The Financial Accounting Foundation has established a working group to study accounting standards for non-public companies, following the January report of the Blue Ribbon Panel on Standard-Setting for Private Companies. The group will seek input from stakeholders on the issue, and on the recommendations in the panel's report, through roundtable meetings, surveys, and meetings with advisory and constituent groups and others. One of the crucial questions will be whether to create a new standard-setting board for private company standards.


In the meantime, International Accounting Standards Board Chairman Sir David Tweedie made the case for U.S. adoption of IFRS in a speech before the U.S. Chamber of Commerce, noting, among other things, that the relative decline of U.S. capital markets makes having a single global standard in the country's economic interest, and that the impending completion of the convergence agenda of the U.S. Financial Accounting Standards Board and the IASB offers a unique window of opportunity for adoption.


The Public Company Accounting Oversight Board announced a series of forums across the country to discuss small-business audits. Agendas and time and location details for the forums - which will start later this month in Boston, and continue on to New York, Las Vegas, Chicago, Seattle, Dallas, and St. Petersburg, Fla. - are available at www.pcaobus.org.

The board also issued a research note urging caution in the audits of companies with operations outside the U.S., particularly those from China that have accessed U.S. capital markets through reverse mergers.


The Securities and Exchange Commission officially adopted the 2011 U.S. GAAP Financial Reporting Taxonomy for XBRL, an update of the 2009 taxonomy.



As tax season moved into its final phase, the Internal Revenue Service released its 2010 IRS Data Book, revealing, among other things, that the service collected $2.3 trillion in revenue, and processed 230 million returns, with more than 116 million returns filed electronically, and over 70 percent of individual returns.

The service also released details of its 2011 Offshore Voluntary Disclosure Initiative for taxpayers with undisclosed offshore accounts, in English and eight foreign languages, including Chinese, Farsi, German, Hindi, Korean, Russian, Spanish and Vietnamese. (For more on the disclosure initiative, see page 14.)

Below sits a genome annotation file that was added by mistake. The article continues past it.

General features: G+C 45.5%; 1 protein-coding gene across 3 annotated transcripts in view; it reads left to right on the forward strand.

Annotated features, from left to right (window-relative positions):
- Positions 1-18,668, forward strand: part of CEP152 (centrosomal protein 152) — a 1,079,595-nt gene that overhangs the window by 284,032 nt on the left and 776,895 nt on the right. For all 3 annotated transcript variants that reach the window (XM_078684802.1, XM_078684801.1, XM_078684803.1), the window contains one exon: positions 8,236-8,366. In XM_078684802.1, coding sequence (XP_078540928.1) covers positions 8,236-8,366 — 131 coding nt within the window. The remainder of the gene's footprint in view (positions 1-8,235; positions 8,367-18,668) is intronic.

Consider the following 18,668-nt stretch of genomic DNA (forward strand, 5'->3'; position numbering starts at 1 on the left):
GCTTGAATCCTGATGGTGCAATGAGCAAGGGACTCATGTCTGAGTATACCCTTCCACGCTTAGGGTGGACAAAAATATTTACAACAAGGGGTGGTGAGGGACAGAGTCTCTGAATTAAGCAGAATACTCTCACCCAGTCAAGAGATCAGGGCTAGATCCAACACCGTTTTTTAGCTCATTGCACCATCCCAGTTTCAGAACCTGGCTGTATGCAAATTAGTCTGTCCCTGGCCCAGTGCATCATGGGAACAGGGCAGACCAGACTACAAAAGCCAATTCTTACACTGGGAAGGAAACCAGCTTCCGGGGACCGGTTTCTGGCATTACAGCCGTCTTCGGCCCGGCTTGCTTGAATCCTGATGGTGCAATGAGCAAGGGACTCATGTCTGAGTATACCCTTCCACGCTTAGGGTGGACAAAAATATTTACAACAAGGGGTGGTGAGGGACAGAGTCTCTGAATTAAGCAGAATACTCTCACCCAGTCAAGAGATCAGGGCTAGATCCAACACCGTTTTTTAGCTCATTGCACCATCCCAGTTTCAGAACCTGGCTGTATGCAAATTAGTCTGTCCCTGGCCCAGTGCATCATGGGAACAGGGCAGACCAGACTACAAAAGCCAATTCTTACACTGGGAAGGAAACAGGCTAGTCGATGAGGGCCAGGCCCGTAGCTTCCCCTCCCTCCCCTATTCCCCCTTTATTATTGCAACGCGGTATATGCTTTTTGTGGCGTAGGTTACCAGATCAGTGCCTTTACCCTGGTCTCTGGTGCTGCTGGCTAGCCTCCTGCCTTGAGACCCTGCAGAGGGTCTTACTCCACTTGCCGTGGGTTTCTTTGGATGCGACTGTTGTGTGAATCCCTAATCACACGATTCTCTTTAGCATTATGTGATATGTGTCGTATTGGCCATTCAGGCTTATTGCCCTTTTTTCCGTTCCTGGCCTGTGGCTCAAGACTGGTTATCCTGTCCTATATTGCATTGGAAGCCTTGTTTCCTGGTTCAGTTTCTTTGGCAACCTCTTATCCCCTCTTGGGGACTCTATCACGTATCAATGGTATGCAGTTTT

And it agreed with a report from the Treasury Inspector General for Tax Administration that it should increase its examinations of individual tax returns that report losses from rental real estate activity.



The American Institute of CPAs and the Chartered Institute of Management Accountants announced that they have teamed up to work on creating an international credential for management accounting.


According to a quarterly survey by the AICPA and the University of North Carolina, CPAs feel better about the economy than at any time since the third quarter of 2007, with 48 percent expressing optimism, up from 28 percent in the last quarter of 2010. And 57 percent were optimistic or very optimistic about the prospects of their own firms.


Cash-strapped professional services firm LECG announced plans to transfer a number of practices to other consulting and accounting firms, including WeiserMazars and Grant Thornton. (See M&A Watch, page 28.)


Three international accounting associations - Polaris International, Fidunion and IGAF Worldwide - announced their plan to merge this spring, bringing together 385 member firms in 88 countries with annual revenues of over $1.82 billion. The new organization, which will be called IGAF Polaris, includes several Top 100 firms.


A Texas jury awarded $1.3 million to two former partners of Houston accounting firm MaloneBailey over its failure to pay amounts owing to them after their separation from the firm, which rejected the verdict and vowed to appeal.


Thomson Reuters re-aligned the management reporting lines at a number of its business units, with the result that Roy Martin, who had been CEO of its Tax & Accounting business since 2005, has left the company, and Brian Peccarelli has been named president of the unit.


Details of the first administration of the CPA Exam abroad were released: It will be offered in August in Japan, Bahrain, Kuwait, Lebanon and the United Arab Emirates.


A survey of more than 300 chief auditexecutives by Grant Thornton found that 88 percent do not believe that the Sarbanes-Oxley Act should be repealed, though half said that the shifting regulatory landscape poses the greatest threat to their company. The research also found that among those who believe SOX should be repealed, the cost of compliance is the main reason for doing so.



CBIZ and Mayer Hoffman McCann reported their final 2010 revenue after our Top 100 Firms report went to press; the firms, which operate in an alternative practice structure, earned $590.60 million, better than our estimate of $575.30, but still down a little over 1 percent from the previous year.

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